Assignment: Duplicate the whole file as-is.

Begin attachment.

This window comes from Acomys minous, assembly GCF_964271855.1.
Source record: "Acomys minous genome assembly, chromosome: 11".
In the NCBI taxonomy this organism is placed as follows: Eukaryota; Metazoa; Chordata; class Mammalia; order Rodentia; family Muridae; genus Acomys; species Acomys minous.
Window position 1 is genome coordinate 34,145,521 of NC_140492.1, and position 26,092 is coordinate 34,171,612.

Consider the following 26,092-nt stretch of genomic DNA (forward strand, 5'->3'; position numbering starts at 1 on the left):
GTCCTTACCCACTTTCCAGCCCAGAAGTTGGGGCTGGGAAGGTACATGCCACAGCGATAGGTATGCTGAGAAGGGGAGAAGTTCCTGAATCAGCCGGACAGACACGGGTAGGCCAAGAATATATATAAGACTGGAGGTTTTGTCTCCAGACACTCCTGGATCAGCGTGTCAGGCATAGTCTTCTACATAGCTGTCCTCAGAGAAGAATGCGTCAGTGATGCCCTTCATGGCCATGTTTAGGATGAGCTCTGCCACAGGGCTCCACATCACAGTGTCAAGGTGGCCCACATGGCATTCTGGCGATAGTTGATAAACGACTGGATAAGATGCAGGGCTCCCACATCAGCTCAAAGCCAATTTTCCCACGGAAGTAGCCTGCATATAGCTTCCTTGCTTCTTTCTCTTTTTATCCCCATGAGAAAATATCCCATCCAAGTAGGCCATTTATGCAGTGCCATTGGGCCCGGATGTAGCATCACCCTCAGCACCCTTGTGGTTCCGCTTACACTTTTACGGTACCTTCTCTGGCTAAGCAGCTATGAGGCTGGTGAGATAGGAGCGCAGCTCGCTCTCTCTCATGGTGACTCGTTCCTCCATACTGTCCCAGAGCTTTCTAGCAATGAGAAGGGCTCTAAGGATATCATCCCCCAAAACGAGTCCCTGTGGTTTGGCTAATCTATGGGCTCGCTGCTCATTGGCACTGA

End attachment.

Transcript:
This window comes from Acomys minous, assembly GCF_964271855.1.
Source record: "Acomys minous genome assembly, chromosome: 11".
In the NCBI taxonomy this organism is placed as follows: Eukaryota; Metazoa; Chordata; class Mammalia; order Rodentia; family Muridae; genus Acomys; species Acomys minous.
Window position 1 is genome coordinate 34,145,521 of NC_140492.1, and position 26,092 is coordinate 34,171,612.

Consider the following 26,092-nt stretch of genomic DNA (forward strand, 5'->3'; position numbering starts at 1 on the left):
GTCCTTACCCACTTTCCAGCCCAGAAGTTGGGGCTGGGAAGGTACATGCCACAGCGATAGGTATGCTGAGAAGGGGAGAAGTTCCTGAATCAGCCGGACAGACACGGGTAGGCCAAGAATATATATAAGACTGGAGGTTTTGTCTCCAGACACTCCTGGATCAGCGTGTCAGGCATAGTCTTCTACATAGCTGTCCTCAGAGAAGAATGCGTCAGTGATGCCCTTCATGGCCATGTTTAGGATGAGCTCTGCCACAGGGCTCCACATCACAGTGTCAAGGTGGCCCACATGGCATTCTGGCGATAGTTGATAAACGACTGGATAAGATGCAGGGCTCCCACATCAGCTCAAAGCCAATTTTCCCACGGAAGTAGCCTGCATATAGCTTCCTTGCTTCTTTCTCTTTTTATCCCCATGAGAAAATATCCCATCCAAGTAGGCCATTTATGCAGTGCCATTGGGCCCGGATGTAGCATCACCCTCAGCACCCTTGTGGTTCCGCTTACACTTTTACGGTACCTTCTCTGGCTAAGCAGCTATGAGGCTGGTGAGATAGGAGCGCAGCTCGCTCTCTCTCATGGTGACTCGTTCCTCCATACTGTCCCAGAGCTTTCTAGCAATGAGAAGGGCTCTAAGGATATCATCCCCCAAAACGAGTCCCTGTGGTTTGGCTAATCTATGGGCTCGCTGCTCATTGGCACTGA